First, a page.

became commercially unviable due toPanama disease, a fungus whichattacks the roots of the banana plant.The most important properties making 'Cavendish' the main exportbanana are related to transport and shelf life rather than taste; major 
commercial cultivars rarely have a superior flavor 
[
citation needed 
]
compared to the less widespread cultivars. Exportbananas are picked green, and then usually ripened in ripening rooms when they arrive in their country of destination. These are special rooms made air 
-
tight and filled withethylenegas to induce ripening. Bananas canbe ordered by the retailer "ungassed", however, and may show up at the supermarket still fully green. While thesebananas will ripen more slowly, the flavor will be notably richer 
[
citation needed 
]
, and the banana peel can be allowedto reach a yellow/brown speckled phase, and yet retain a firm flesh inside. Thus, shelf life is somewhat extended.The vivid yellow color normally associated with supermarket bananas is in fact a side
-
effect of the artificial ripeningprocess. Cavendish bananas that have been allowed to ripen naturally on the plant have a greenish
-
yellow
appearance which changes to a brownish
-
yellow as they ripen further. Although both the flavor and texture of "treeripened" bananas is generally regarded as superior to any type green
-
picked fruit, once natural ripening hascommenced the shelf life is typically only 7
 –
10 days, making commercial distribution impractical. For mostpeople the only practical means of obtaining such fruit is growing it themselves, however this is also somewhatproblematic, as the bananas all tend to ripen at once and have very poor keeping properties.
The flavor and texture of bananas are also affected by the temperature at which they ripen. Bananas arerefrigerated to between 13.5 and 15
°
C (57 and 59
°
F) during transportation. At lower temperatures, the ripening of bananas permanently stalls, and the bananas will eventually turn gray as cell walls break down. The skins of ripebananas will quickly turn black in the 4
°
C environment of a domestic refrigerator, although the fruit inside remains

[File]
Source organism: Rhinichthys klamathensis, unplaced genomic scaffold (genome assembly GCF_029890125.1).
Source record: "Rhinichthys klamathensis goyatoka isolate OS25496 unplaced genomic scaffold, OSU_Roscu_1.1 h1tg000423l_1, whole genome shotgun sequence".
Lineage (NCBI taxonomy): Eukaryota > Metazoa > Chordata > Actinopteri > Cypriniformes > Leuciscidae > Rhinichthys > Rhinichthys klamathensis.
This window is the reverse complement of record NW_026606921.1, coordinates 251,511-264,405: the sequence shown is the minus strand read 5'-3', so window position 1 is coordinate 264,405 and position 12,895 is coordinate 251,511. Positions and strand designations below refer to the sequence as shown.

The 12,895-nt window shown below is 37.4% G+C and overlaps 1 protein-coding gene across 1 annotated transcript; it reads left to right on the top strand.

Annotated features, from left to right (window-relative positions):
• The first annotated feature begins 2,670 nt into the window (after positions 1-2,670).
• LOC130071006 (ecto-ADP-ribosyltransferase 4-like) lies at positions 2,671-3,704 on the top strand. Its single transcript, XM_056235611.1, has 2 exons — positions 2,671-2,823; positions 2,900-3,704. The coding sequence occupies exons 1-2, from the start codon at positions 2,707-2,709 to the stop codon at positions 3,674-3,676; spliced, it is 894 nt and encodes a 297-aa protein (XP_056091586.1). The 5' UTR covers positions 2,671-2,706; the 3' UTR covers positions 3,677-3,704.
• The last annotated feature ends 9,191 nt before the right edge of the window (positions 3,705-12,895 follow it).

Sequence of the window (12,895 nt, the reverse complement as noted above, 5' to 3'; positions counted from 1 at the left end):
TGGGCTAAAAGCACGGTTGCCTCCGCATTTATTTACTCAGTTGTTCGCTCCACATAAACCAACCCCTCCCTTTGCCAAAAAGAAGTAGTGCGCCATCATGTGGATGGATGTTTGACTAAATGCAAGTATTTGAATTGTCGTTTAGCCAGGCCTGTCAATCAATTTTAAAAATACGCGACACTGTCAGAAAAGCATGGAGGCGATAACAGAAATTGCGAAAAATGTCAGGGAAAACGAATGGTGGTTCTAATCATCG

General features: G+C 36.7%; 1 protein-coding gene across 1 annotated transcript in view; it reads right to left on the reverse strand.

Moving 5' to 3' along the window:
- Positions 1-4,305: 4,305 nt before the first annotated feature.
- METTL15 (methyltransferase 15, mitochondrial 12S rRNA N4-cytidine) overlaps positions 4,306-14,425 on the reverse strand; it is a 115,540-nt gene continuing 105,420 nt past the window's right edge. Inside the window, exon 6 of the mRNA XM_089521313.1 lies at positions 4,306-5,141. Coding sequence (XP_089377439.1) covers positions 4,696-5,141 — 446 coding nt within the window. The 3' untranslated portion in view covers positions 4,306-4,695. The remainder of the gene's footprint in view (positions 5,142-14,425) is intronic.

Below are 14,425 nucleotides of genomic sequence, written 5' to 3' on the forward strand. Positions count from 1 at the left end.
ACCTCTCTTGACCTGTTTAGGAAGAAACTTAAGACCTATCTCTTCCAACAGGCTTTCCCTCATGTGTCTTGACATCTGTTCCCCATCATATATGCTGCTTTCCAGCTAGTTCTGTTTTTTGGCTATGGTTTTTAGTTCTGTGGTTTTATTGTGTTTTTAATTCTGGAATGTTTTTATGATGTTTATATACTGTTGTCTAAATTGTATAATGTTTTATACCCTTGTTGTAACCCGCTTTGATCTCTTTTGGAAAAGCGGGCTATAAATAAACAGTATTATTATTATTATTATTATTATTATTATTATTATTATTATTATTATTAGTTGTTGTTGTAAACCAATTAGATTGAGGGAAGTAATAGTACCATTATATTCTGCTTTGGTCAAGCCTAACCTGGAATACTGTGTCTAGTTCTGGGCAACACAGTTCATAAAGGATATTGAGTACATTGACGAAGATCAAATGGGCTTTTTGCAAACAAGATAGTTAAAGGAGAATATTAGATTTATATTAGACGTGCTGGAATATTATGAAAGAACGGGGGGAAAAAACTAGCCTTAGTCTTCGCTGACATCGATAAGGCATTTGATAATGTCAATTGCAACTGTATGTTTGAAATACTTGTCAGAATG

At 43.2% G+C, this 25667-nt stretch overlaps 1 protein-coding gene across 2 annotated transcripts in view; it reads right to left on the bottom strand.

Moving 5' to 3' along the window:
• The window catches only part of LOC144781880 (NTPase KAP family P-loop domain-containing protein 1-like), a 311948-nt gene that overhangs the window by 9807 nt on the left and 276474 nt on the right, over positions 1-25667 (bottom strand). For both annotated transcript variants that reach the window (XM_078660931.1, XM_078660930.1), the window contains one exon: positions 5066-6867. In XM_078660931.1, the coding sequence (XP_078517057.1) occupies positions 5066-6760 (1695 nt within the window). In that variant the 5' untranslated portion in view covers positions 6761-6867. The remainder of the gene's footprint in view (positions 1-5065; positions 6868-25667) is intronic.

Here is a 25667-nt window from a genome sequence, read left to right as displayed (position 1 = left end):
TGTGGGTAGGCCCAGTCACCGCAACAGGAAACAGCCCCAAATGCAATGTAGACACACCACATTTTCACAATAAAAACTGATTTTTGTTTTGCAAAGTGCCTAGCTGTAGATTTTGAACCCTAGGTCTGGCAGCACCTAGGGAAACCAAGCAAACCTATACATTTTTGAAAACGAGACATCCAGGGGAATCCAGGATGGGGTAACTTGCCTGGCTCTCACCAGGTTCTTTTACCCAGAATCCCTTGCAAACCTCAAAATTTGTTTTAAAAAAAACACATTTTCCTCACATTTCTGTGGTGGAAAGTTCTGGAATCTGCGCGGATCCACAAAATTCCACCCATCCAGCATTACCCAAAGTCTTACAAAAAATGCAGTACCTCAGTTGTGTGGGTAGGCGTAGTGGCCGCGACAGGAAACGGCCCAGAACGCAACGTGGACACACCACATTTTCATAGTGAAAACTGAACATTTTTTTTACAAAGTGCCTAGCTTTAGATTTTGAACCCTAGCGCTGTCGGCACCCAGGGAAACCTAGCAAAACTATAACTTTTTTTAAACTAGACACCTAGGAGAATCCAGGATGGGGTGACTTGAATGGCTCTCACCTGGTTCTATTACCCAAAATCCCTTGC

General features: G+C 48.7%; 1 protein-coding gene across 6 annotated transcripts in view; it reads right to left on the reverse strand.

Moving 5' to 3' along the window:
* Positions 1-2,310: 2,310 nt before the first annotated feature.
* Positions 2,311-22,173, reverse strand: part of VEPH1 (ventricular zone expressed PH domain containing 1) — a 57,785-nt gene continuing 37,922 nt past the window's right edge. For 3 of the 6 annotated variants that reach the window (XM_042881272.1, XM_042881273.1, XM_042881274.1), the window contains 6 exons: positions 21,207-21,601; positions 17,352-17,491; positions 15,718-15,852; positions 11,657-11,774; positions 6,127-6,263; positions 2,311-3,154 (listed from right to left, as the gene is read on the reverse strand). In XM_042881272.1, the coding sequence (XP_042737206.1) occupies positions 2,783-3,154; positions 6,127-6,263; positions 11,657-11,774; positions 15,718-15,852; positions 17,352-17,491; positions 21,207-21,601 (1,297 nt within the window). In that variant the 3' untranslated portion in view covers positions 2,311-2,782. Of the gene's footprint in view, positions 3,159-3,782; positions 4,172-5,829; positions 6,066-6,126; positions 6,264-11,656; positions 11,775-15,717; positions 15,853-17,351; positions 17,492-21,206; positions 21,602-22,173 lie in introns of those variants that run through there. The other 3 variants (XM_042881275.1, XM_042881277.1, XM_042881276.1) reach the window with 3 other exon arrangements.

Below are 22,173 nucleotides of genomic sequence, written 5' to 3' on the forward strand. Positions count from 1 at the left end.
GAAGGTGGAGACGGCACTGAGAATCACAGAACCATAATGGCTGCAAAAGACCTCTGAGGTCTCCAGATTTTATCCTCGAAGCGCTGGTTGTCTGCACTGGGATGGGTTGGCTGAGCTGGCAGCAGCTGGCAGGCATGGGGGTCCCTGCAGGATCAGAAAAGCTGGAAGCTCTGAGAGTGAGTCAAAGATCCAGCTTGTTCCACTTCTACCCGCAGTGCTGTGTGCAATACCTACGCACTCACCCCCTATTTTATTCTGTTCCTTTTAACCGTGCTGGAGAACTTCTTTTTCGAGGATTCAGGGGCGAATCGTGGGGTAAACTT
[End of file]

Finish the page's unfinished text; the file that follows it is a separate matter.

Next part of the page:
unaffected.
It should be noted that
Musa
×
 
 paradisiaca
is also the generic name for the common
plantain
, a coarser andstarchier variant not to be confused with
Musa acuminata
or the Cavendish variety.
In addition to the fruit, the
flower 
of the banana plant (also known as
banana
blossom
or 
banana heart 
) is used in
Southeast Asian
,
Telugu
,
Tamil
,
Bengali
,
andKerala (India) cuisine
, either served raw or steamed with dips or cookedin soups and curries. Banana flowers are somewhat similar in taste toartichokesand can be eaten in much the same way where one scrapes ofthe fleshy part of the petals and eats the whole of the heart. The tender coreof the banana plant's trunk is also used in Telugu, Bengali and Keralacooking, and notably in theBurmese
dish
mohinga
.
Bananas fried with batter 
 
Banana, raw, edible parts
Nutritional value per 100 g (3.5 oz)
Energy90 kcal 370 kJ
Carbohydrates
 
22.84 g
-
 
Sugars 12.23 g
-
 
Dietary fiber 
2.6 g
Fat
0.33 g
Protein
1.09 g
Vitamin A
equiv. 3
μ
g
0%
Thiamine (Vit. B1)0.031 mg
2%
Riboflavin (Vit. B2)
0.073 mg
5%
Niacin (Vit. B3)
0.665 mg
4%
Pantothenic acid(B5) 0.334 mg
7%
Vitamin B60.367 mg
28%
Folate
(Vit. B9) 20
μ
g
5%
Vitamin C8.7 mg
15%
Calcium
5 mg
1%
Iron0.26 mg
2%Magnesium
27 mg 7%
Phosphorus
22 mg
3%
Potassium
358 mg
8%
Zinc0.15 mg
1%
One banana is 100
 –150 g.
 
Percentages are relative to USrecommendationsfor adults.
 
Source:USDA Nutrient database
 
Simple English
 
Sloven
č
ina
 
Sloven
ščina
 
Српски
/
Srpski
 
Srpskohrvatski /Српскохрватски
 
Basa Sunda
 
Suomi
 
Svenska
 
Tagalog
 
lea faka
-
Tonga
 
T
ü
rkç
e
 
Українська
 
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ế
ng Vi
t 
West
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Vlams
 
Winaray
 
 
Ž
emait
ėš
ka